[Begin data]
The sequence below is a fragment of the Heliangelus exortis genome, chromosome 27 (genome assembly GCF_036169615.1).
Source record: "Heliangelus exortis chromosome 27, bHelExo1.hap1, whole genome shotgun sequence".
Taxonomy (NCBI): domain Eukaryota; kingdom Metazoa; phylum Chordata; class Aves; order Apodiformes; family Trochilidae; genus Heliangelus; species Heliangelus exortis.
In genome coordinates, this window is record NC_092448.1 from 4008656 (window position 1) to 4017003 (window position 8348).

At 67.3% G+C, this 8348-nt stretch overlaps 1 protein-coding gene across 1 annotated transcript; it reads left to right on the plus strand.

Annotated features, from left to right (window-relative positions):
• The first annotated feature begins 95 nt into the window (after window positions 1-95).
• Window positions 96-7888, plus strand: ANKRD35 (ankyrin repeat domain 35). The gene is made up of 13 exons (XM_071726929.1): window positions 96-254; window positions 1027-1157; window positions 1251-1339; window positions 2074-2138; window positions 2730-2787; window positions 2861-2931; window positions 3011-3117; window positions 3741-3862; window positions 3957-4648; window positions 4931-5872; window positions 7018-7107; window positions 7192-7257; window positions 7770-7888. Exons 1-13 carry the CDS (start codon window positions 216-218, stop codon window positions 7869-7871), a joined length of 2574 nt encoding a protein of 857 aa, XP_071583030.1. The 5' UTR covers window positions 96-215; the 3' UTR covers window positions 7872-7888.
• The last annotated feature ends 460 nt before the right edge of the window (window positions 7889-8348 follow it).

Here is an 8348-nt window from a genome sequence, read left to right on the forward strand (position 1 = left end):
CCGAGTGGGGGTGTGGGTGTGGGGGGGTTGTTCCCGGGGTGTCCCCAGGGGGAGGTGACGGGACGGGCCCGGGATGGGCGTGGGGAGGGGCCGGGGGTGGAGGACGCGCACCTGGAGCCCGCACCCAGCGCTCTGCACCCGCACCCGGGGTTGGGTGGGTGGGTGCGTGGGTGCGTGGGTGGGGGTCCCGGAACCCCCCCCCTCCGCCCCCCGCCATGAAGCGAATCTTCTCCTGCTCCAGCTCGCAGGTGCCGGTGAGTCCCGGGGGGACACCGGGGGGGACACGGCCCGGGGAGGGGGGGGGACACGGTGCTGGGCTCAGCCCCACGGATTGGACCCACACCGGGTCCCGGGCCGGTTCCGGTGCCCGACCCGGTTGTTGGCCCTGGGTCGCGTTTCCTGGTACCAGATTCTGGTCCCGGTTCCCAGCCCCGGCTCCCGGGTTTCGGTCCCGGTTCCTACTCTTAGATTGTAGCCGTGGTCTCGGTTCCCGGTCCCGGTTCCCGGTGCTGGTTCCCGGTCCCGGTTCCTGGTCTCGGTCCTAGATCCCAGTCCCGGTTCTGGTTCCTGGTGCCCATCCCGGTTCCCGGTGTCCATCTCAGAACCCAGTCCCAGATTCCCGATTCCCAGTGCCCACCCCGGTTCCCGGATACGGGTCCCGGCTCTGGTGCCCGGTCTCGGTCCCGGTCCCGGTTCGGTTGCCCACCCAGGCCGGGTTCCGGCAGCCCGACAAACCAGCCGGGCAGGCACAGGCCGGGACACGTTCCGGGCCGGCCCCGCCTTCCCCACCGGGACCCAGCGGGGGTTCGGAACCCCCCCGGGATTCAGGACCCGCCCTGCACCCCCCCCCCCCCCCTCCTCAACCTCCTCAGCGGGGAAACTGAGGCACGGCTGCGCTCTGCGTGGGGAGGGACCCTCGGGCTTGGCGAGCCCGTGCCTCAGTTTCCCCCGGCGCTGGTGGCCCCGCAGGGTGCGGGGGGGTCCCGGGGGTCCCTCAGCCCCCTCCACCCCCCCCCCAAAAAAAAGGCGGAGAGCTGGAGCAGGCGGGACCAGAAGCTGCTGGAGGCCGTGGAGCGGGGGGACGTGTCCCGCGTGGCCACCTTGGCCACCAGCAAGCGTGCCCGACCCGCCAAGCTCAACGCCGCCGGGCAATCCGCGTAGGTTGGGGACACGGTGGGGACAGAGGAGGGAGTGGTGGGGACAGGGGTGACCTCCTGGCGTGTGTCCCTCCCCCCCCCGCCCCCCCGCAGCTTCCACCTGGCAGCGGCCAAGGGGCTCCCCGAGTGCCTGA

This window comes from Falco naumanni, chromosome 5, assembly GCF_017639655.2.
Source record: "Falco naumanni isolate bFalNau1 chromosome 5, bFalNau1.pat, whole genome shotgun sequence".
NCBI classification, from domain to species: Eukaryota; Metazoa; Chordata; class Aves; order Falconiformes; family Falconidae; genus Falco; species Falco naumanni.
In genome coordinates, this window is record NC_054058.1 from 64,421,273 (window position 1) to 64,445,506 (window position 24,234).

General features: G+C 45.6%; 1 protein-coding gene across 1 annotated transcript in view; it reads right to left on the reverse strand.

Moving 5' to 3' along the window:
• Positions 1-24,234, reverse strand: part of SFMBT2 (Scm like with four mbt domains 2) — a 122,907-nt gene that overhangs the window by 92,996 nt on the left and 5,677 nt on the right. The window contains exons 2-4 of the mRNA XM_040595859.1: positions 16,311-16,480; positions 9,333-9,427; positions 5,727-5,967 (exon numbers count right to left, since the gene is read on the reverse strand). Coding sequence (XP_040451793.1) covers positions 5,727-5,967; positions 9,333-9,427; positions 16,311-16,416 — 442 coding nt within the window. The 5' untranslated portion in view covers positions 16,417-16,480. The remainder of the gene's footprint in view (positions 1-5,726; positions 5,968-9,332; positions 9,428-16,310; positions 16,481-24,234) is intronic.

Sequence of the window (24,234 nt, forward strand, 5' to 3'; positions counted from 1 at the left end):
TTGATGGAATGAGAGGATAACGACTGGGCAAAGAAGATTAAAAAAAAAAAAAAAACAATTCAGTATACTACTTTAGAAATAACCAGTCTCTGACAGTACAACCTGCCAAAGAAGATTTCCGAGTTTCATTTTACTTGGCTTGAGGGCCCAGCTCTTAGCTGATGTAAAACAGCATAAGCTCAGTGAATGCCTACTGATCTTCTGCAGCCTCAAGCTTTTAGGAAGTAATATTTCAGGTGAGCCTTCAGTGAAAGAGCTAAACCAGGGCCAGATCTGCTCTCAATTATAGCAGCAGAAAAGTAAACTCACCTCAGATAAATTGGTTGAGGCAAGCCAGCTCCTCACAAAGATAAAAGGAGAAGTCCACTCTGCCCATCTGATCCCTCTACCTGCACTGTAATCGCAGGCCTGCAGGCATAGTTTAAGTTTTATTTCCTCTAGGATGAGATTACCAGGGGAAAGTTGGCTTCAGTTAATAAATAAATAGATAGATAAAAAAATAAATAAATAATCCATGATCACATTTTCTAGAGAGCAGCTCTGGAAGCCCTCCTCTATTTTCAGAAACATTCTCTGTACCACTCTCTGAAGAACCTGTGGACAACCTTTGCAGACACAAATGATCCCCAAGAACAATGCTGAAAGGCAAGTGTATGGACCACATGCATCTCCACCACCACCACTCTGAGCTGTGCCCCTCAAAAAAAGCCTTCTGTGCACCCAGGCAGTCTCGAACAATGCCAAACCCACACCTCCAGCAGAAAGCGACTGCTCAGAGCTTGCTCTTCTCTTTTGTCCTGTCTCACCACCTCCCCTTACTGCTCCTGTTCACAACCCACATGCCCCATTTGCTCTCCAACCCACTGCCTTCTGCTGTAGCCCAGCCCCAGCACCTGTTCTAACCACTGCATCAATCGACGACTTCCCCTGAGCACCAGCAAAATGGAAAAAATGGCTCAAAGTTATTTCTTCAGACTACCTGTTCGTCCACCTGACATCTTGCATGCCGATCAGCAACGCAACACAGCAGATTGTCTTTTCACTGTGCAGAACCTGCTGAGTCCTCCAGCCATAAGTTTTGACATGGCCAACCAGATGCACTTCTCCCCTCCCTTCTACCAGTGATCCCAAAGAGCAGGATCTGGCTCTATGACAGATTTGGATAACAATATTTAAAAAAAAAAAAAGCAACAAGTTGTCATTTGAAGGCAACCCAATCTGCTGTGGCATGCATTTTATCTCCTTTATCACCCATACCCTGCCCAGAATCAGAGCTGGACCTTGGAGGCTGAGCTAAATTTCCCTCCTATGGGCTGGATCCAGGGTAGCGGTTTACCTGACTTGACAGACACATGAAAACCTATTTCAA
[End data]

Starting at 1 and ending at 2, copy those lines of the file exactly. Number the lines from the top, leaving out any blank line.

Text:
The sequence below is a fragment of the Heliangelus exortis genome, chromosome 27 (genome assembly GCF_036169615.1).
Source record: "Heliangelus exortis chromosome 27, bHelExo1.hap1, whole genome shotgun sequence".